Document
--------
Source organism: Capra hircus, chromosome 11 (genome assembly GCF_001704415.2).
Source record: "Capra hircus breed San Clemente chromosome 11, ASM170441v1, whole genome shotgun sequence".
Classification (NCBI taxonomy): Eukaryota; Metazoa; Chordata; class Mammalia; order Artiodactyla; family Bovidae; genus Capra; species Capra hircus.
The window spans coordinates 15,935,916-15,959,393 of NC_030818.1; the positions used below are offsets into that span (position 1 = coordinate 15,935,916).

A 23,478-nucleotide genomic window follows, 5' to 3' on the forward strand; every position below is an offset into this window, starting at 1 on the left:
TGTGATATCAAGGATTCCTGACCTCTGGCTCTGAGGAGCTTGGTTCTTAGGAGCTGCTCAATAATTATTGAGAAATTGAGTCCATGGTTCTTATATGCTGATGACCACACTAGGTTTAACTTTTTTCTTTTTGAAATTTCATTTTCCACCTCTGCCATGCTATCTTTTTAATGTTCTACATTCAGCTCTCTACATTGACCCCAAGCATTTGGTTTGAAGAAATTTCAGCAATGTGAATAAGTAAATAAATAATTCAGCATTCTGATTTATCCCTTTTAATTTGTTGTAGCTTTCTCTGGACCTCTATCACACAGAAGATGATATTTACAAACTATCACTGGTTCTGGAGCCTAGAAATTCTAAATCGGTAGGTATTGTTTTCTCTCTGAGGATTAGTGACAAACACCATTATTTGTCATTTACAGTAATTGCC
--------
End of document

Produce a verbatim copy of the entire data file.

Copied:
Source organism: Capra hircus, chromosome 11 (genome assembly GCF_001704415.2).
Source record: "Capra hircus breed San Clemente chromosome 11, ASM170441v1, whole genome shotgun sequence".
Classification (NCBI taxonomy): Eukaryota; Metazoa; Chordata; class Mammalia; order Artiodactyla; family Bovidae; genus Capra; species Capra hircus.
The window spans coordinates 15,935,916-15,959,393 of NC_030818.1; the positions used below are offsets into that span (position 1 = coordinate 15,935,916).

A 23,478-nucleotide genomic window follows, 5' to 3' on the forward strand; every position below is an offset into this window, starting at 1 on the left:
TGTGATATCAAGGATTCCTGACCTCTGGCTCTGAGGAGCTTGGTTCTTAGGAGCTGCTCAATAATTATTGAGAAATTGAGTCCATGGTTCTTATATGCTGATGACCACACTAGGTTTAACTTTTTTCTTTTTGAAATTTCATTTTCCACCTCTGCCATGCTATCTTTTTAATGTTCTACATTCAGCTCTCTACATTGACCCCAAGCATTTGGTTTGAAGAAATTTCAGCAATGTGAATAAGTAAATAAATAATTCAGCATTCTGATTTATCCCTTTTAATTTGTTGTAGCTTTCTCTGGACCTCTATCACACAGAAGATGATATTTACAAACTATCACTGGTTCTGGAGCCTAGAAATTCTAAATCGGTAGGTATTGTTTTCTCTCTGAGGATTAGTGACAAACACCATTATTTGTCATTTACAGTAATTGCC